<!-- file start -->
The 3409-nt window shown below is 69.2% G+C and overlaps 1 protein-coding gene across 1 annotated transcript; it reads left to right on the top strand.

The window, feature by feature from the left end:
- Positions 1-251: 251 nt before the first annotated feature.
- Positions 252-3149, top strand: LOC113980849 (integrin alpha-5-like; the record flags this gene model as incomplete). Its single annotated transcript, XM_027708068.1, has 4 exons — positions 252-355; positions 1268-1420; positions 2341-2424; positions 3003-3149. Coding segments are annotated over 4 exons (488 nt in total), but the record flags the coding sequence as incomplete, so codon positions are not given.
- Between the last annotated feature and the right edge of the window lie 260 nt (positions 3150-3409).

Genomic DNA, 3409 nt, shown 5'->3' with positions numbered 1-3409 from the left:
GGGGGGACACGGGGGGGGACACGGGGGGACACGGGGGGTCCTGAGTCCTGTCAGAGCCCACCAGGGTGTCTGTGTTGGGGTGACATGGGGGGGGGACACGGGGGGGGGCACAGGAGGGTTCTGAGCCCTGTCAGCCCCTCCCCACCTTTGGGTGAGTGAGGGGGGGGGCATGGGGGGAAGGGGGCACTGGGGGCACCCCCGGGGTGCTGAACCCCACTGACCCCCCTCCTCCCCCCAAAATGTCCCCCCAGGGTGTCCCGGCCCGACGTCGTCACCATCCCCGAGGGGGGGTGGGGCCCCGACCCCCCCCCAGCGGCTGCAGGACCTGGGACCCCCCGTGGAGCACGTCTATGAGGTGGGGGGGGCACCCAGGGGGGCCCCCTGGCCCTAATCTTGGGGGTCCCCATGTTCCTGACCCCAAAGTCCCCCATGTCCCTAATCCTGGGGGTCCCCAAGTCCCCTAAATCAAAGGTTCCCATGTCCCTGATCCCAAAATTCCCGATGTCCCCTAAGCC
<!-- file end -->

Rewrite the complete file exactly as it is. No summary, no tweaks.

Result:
The 3409-nt window shown below is 69.2% G+C and overlaps 1 protein-coding gene across 1 annotated transcript; it reads left to right on the top strand.

The window, feature by feature from the left end:
- Positions 1-251: 251 nt before the first annotated feature.
- Positions 252-3149, top strand: LOC113980849 (integrin alpha-5-like; the record flags this gene model as incomplete). Its single annotated transcript, XM_027708068.1, has 4 exons — positions 252-355; positions 1268-1420; positions 2341-2424; positions 3003-3149. Coding segments are annotated over 4 exons (488 nt in total), but the record flags the coding sequence as incomplete, so codon positions are not given.
- Between the last annotated feature and the right edge of the window lie 260 nt (positions 3150-3409).

Genomic DNA, 3409 nt, shown 5'->3' with positions numbered 1-3409 from the left:
GGGGGGACACGGGGGGGGACACGGGGGGACACGGGGGGTCCTGAGTCCTGTCAGAGCCCACCAGGGTGTCTGTGTTGGGGTGACATGGGGGGGGGACACGGGGGGGGGCACAGGAGGGTTCTGAGCCCTGTCAGCCCCTCCCCACCTTTGGGTGAGTGAGGGGGGGGGCATGGGGGGAAGGGGGCACTGGGGGCACCCCCGGGGTGCTGAACCCCACTGACCCCCCTCCTCCCCCCAAAATGTCCCCCCAGGGTGTCCCGGCCCGACGTCGTCACCATCCCCGAGGGGGGGTGGGGCCCCGACCCCCCCCCAGCGGCTGCAGGACCTGGGACCCCCCGTGGAGCACGTCTATGAGGTGGGGGGGGCACCCAGGGGGGCCCCCTGGCCCTAATCTTGGGGGTCCCCATGTTCCTGACCCCAAAGTCCCCCATGTCCCTAATCCTGGGGGTCCCCAAGTCCCCTAAATCAAAGGTTCCCATGTCCCTGATCCCAAAATTCCCGATGTCCCCTAAGCC